Lithium combines the highest electrochemical potential with a low equivalent mass. These properties are the reason why lithium has become very attractive for lithium ion batteries (LIB).
Lithium ion batteries are high-energy-density power sources, especially important to all mobile applications where mass matters. At the same time these devices are also capable of high charge discharge rates, the second important requirement for utilization in mobility applications to achieve powerful acceleration in cars and e-bikes, as well as charge acceptance for energy recuperation during braking.
The lithium anodes can be manufactured from pure, high quality lithium metal (Na < 200 ppm), which guarantees very good processing properties (Mohs’ hard-ness 0.6). The bulk material can be transformed into soft foils, with thicknesses as low as 30μm.
Besides the application of lithium metal in primary and secondary (polymer) lithium batteries, numerous lithium salts are used in electrolytes for these applications, too. These salts include lithium hexafluorophosphate, bis-(oxalate)borate, fluoride, chloride, bromide, iodide, perchlorate, and many more.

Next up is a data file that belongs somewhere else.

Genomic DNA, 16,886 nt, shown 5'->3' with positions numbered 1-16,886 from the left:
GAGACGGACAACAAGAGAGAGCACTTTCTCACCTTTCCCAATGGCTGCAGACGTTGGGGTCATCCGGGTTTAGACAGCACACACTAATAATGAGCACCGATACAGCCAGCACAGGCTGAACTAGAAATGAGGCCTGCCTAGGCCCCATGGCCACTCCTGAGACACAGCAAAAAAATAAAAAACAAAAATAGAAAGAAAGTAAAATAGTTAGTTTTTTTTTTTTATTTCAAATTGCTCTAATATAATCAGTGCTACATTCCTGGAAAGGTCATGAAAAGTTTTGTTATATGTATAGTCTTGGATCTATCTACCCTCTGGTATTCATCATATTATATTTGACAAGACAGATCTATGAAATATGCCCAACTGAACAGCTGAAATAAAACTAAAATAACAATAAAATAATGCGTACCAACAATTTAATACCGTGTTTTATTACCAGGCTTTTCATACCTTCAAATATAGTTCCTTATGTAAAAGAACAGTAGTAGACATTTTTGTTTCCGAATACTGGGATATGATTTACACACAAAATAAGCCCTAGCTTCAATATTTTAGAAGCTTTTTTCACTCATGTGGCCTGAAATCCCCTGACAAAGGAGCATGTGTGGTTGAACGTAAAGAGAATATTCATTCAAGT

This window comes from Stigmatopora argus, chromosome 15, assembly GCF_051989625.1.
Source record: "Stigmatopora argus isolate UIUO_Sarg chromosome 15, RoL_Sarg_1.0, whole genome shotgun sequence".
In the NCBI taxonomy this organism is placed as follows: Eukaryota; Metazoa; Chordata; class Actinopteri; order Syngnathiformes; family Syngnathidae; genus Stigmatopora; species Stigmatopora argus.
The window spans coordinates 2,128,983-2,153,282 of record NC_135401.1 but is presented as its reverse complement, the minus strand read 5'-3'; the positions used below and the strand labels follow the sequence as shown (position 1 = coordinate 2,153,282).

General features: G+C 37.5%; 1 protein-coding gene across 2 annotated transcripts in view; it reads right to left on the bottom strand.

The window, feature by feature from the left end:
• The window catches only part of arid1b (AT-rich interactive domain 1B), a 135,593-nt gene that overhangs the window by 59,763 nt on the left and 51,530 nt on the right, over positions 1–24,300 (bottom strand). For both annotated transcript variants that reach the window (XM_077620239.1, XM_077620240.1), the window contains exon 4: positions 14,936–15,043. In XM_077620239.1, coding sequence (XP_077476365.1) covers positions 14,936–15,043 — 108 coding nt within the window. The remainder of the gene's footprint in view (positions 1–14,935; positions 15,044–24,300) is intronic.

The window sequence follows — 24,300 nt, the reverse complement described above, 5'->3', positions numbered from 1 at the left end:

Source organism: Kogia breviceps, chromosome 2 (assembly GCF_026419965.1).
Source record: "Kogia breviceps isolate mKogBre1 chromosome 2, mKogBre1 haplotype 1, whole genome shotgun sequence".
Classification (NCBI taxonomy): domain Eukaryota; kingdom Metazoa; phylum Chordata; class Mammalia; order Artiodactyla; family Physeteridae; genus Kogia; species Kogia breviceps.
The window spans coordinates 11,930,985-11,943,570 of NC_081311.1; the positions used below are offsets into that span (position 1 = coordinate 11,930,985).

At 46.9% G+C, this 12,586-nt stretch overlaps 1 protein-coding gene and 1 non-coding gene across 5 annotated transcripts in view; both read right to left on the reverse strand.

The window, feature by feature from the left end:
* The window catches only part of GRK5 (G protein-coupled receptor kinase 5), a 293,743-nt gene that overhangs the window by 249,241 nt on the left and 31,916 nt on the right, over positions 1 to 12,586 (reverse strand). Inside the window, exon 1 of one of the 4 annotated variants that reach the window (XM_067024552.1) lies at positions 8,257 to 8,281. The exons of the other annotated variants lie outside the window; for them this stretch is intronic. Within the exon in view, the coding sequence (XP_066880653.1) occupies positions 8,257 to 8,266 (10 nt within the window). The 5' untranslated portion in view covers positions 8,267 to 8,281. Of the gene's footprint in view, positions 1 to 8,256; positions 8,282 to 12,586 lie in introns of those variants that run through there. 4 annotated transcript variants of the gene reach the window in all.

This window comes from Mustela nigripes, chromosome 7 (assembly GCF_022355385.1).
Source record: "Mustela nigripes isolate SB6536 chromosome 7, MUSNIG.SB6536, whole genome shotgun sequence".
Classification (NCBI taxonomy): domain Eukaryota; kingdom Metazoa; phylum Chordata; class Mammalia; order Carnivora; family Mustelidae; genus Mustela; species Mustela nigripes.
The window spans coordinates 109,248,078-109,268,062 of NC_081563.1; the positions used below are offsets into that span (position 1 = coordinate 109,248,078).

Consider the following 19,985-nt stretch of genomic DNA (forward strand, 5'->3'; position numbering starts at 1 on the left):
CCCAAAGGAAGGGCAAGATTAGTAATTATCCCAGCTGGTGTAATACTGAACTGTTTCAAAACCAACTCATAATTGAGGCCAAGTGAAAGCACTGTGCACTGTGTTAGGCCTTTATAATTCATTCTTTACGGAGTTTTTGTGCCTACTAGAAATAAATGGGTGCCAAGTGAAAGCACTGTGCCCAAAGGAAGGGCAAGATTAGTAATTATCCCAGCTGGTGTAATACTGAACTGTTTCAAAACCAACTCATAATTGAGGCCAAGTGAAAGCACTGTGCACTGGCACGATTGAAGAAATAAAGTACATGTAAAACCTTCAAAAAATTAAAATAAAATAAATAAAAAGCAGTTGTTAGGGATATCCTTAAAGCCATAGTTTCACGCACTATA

The most important application of lithium salts in LIB technology is their use in cathode material production. Many ten thousands of tons of different cathodes are being produced on the globe per year (i.e. LiCoO2, Li2MnO4, LiFePO4, NMCs, NCAs etc.), using a growing amount of lithium salts. The main source of lithium in this application is currently Li2CO3 (lithium carbonate), followed by LiOH*H2O (lithium hydroxide monohydrate). The latter is gaining importance with high nickel content systems as well as lithium iron phosphate (nano crystalline) being on the rise.
LIB technology in its current form is continuously being developed to improve the specific capacities and power densities; however, the next generation of lithium batteries is on the horizon already. Lithium/sulfur- and lithium/air technologies have successfully proven their capabilities. They are now engineered to become useable in mobile devices. New materials are under development to satisfy the requirements of this new generation of lithium technology.